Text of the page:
They share the maus’ similar tender temperaments and curious natures, but might need a little extra love (OK, a lot!) and positive reinforcement training to make the transition into their adopted home environment a good fit.
“The name chausie (pronounced CHOW-see) derives from the Latin name for the jungle cat, felis chaus,” Rose says. “The chausie’s massive size—ranging 8–16 pounds, they’re one of the top 5 largest domestic cats in the world—has inspired some interesting references to the breed, including that they resemble an ‘Abyssinian on steroids’ and are the Arnold Schwarzenegger of cats.”
According to The International Cat Association (TICA), these jungle–domestic cat hybrids explored the world, popping up centuries ago as far away as Southeast Asia and India. But the first recorded deliberate breeding of the two occurred in 1990. The chausie earned TICA foundation registration status in 1995, and Championship status in 2013.
No nook or cranny is safe from an inquisitive and clever chausie. He’ll be an active pet—and with the right harness, probably the perfect adventure cat! Many purrballs are content to sleep most of the day, but not this cutie. He’s always up for nuzzling head bunts and besting engaging toys.
This is the premier Egyptian cat breed, right? Profiled in all the mastabas (‘houses of eternity’), papyrus scrolls, and ancient artifacts. Believed to be the goddess Bastat in cat form. Except …they’re not Egyptian natives. Whhaaaat?
“According to the CFA, recent genetics research provides insight into the possible origin of the Abyssinian breed, tracing it to the coast of the Indian Ocean and areas of Southeast Asia,” Rose says. “Although the Abyssinian as a breed was refined in England, its introduction to that country and others may have been the result of colonists and merchants stopping in Calcutta, the major port for the Indian Ocean.” Additionally, the name ‘Abyssinian’ comes from Abyssinia, now modern-day Ethiopia.
No matter. This sleek companion will always be a regal feline representative in our eyes, and they’re one of the most popular cat breeds in the world for a reason. Naysayers who claim cats are aloof have obviously never met the Abyssinian social butterfly. Almost dog-like in their attention toward their favorite humans, they’ll follow you around, endlessly interested in what’s going on and asking questions about this and that. Expect plenty of pounces from this brainy, athletic kitty when squaring off with interactive toys, too!
This rare mixed-breed beauty prompts a lot of questions, as she’s relatively new to the cat world. Also technically not an Egyptian cat, she appeared on the scene in the mid-1980s as a crossbreed between the wild African serval cat and a domestic Siamese—hence the name Savannah, a reference to the grassy plains servals call home.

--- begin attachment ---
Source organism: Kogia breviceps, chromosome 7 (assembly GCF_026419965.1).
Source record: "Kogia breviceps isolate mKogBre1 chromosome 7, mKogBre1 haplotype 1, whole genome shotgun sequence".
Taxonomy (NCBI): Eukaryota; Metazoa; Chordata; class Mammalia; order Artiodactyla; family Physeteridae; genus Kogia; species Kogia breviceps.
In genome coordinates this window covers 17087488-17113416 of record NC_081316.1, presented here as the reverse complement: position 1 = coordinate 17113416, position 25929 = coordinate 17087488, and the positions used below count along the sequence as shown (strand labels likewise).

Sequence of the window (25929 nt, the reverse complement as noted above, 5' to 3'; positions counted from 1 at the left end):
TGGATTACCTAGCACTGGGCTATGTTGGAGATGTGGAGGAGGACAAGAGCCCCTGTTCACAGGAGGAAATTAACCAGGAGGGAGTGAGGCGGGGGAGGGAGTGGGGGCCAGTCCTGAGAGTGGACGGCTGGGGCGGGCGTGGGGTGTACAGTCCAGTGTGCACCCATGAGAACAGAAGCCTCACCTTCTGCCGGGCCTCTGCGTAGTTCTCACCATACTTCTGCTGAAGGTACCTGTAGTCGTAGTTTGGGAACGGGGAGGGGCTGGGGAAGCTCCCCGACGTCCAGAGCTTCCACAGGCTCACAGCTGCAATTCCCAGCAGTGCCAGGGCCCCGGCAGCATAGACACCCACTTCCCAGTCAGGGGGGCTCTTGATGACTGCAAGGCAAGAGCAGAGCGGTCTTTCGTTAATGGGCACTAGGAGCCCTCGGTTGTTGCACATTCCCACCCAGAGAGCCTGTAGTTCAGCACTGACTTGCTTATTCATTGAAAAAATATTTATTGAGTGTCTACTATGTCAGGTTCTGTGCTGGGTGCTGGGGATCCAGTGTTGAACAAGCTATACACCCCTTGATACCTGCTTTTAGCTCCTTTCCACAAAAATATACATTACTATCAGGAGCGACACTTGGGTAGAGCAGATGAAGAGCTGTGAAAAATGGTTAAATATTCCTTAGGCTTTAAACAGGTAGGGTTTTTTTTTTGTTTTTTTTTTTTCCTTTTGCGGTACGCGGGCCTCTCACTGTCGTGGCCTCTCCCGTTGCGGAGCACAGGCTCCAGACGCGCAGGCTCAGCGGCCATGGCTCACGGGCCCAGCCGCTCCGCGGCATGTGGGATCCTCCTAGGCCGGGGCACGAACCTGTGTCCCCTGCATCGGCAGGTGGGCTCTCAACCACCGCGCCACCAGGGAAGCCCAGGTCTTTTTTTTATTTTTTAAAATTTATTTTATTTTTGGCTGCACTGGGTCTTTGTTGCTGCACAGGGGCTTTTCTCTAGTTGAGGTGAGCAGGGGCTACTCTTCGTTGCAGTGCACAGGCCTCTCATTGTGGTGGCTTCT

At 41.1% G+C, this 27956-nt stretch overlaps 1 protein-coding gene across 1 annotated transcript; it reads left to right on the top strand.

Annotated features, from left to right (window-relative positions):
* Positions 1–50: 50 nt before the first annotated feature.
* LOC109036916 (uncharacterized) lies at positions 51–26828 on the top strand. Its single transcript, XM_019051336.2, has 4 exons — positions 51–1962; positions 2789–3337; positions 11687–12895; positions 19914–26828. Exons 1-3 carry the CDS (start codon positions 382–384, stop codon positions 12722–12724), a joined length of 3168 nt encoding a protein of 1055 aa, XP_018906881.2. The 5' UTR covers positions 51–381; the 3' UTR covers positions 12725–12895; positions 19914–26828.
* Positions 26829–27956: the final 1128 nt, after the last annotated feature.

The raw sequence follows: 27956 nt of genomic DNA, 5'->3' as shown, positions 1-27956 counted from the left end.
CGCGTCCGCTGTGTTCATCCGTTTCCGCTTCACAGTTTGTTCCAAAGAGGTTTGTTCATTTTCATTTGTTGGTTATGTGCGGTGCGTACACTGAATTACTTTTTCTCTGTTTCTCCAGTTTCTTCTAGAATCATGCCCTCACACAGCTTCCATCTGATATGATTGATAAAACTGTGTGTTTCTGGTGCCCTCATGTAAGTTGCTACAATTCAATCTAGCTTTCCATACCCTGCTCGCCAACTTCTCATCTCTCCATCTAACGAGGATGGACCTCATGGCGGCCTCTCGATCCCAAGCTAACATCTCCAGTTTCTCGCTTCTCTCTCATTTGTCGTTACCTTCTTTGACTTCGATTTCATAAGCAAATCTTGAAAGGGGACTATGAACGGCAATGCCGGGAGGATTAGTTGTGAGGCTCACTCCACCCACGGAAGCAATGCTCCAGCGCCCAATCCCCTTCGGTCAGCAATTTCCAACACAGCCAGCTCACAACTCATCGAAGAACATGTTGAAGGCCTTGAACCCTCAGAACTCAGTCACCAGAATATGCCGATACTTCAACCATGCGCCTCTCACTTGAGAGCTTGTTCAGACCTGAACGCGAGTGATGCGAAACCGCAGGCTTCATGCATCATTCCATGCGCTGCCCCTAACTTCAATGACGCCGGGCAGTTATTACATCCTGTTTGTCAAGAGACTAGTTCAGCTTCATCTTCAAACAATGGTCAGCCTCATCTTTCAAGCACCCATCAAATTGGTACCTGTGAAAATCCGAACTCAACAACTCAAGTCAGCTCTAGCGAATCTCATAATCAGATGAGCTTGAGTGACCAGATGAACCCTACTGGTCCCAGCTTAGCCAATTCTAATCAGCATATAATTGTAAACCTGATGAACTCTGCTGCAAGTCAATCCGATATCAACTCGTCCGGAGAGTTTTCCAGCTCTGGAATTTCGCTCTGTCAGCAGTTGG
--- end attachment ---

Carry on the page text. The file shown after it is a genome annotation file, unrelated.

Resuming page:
Truly a brilliant feline, it’s best to keep a Savannah entertained. You’ve heard of clicker training for cats? She’s a top contender for that, as well as other seemingly non-cat activities, such as indoor treadmills or hiking. Build a multi-level catio to cater to her need for untamed explorations. Savannah cats are also extremely social, bonding easily with humans and other pets.
Here’s another interesting point. Rose says although all cats face a certain risk of developing some health issues that may be genetically inherited, there are currently no known genetic health conditions tightly associated with this particular breed.
Aha! You knew we’d have to get to this guy eventually! Although often thought of as an Egyptian hairless cat breed, the Sphynx is actually a lovable imposter from the Great White North. “Sphynx cats originally came from Canada, and completely accidentally,” Rose says. “One of the first ancestors to the popular breed was Prune, a hairless kitten born in 1966 in Toronto to a black and white domestic cat, Elizabeth.”
Prune was bred with a European Devon rex to create a hairless breed, once referred to as the Canadian hairless cat. But because they so closely resembled cats in Egyptian mythology, the name was changed to Sphynx. Myth: busted! Further breeding to correct health issues created the sweet wrinkled kitty we know today. They entered the CFA’s Championship class in 2002.
Here’s another myth busted: they’re not completely hypoallergenic (no feline is, really). Although they don’t have fur, they still produce the allergen Fel d 7 in their saliva.
Just because they’re snuggly doesn’t mean they’re only trying to stay warm (although they do love snazzy sweaters!) Sphynx cats are devoted to their people, and sometimes suffer from separation anxiety if you’re away too long. So dedicate some quality ‘you and kitty’ moments each day to enrich their lives with activities and playtime.